U.S. prosecutors are investigating whether JPMorgan Chase manipulated U.S. energy markets, people familiar with the matter said, in another sign that authorities have increased scrutiny over the embattled bank.
The investigation follows a civil settlement JPMorgan reached last month with the Federal Energy Regulatory Commission over allegations the bank manipulated power markets in California and the Midwest. JPMorgan agreed to pay $410-million. It also agreed to waive almost $227-million it had sought through a challenge to new market rules and shelved rights to $35-million that grid manager California Independent System Operator said it overpaid the bank.
At the time, Ferc said JPMorgan used "manipulative bidding strategies" to make tens of millions of dollars from old uneconomic gas-fired power plants. The bank started 10 of the 12 strategies even after an investigation had started, Ferc said.
The settlement did not allege wrongdoing by individuals but it did name Blythe Masters, the bank's head of commodities, three times in the filing. The order found that she was kept informed of the business in spreadsheets and PowerPoint presentations that promised the company might earn up to $1.5-billion-$2-billion over eight years if it used the schemes across all of its power plants.
Ferc staff had previously claimed that Ms. Masters had misled them during their investigation, which the bank has always denied. Ms. Masters' attorney could not be reached for comment.
The investigation into the energy markets by the U.S. attorney's office in Manhattan, which was first reported by The Wall Street Journal, raises the stakes for the bank. JPMorgan is being scrutinized for oversight of its traders and risk management in the $6-billion "London whale" trading loss as well as its underwriting and securitization of mortgages.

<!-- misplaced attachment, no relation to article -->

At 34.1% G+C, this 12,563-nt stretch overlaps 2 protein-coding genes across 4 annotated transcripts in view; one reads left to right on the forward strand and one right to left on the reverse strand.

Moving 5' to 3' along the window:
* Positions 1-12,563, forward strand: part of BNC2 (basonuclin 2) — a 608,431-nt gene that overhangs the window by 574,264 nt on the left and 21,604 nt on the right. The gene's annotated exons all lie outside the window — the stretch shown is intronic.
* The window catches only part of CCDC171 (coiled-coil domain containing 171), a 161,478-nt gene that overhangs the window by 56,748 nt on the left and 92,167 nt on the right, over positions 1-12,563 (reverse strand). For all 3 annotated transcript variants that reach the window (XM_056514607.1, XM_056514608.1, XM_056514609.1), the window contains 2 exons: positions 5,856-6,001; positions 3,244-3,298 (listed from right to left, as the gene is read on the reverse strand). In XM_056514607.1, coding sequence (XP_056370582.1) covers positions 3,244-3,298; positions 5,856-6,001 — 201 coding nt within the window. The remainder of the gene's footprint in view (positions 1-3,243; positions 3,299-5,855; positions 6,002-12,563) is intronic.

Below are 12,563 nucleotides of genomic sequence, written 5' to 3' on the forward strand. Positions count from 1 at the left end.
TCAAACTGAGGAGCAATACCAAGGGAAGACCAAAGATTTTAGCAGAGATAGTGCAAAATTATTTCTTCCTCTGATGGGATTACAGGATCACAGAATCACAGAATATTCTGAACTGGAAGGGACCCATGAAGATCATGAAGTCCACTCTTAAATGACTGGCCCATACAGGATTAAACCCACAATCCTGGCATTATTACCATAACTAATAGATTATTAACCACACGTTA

The Securities and Exchange Commission is also investigating JPMorgan's hiring of children of influential government officials in China.
JPMorgan, the U.S. attorney's office and SEC declined to comment.
Last week the U.S. attorney's office charged two former London-based JPMorgan traders with falsifying the bank's books by inflating the value of credit derivative positions to avoid reporting hundreds of millions of dollars in losses in the London whale case.
U.S. authorities criticized the bank's compliance and oversight as being in name only. The criminal complaint against the former traders said JPMorgan's valuation group was "neither independent nor rigorous". The bank was not charged with any wrongdoing, but it is expected to settle with the SEC and U.S. attorney's office over the trades, people familiar with the matter have said. In settlements with both parties the bank is expected to admit wrongdoing.
Jamie Dimon, the bank's chief executive officer, has publicly admitted mistakes related to the London whale trades after initially calling them a "tempest in a teapot".
In May, Dan Kildee, a Democrat lawmaker from Michigan, wrote to the U.S. attorney-general urging the Department of Justice to open an investigation into JPMorgan's actions in the energy market.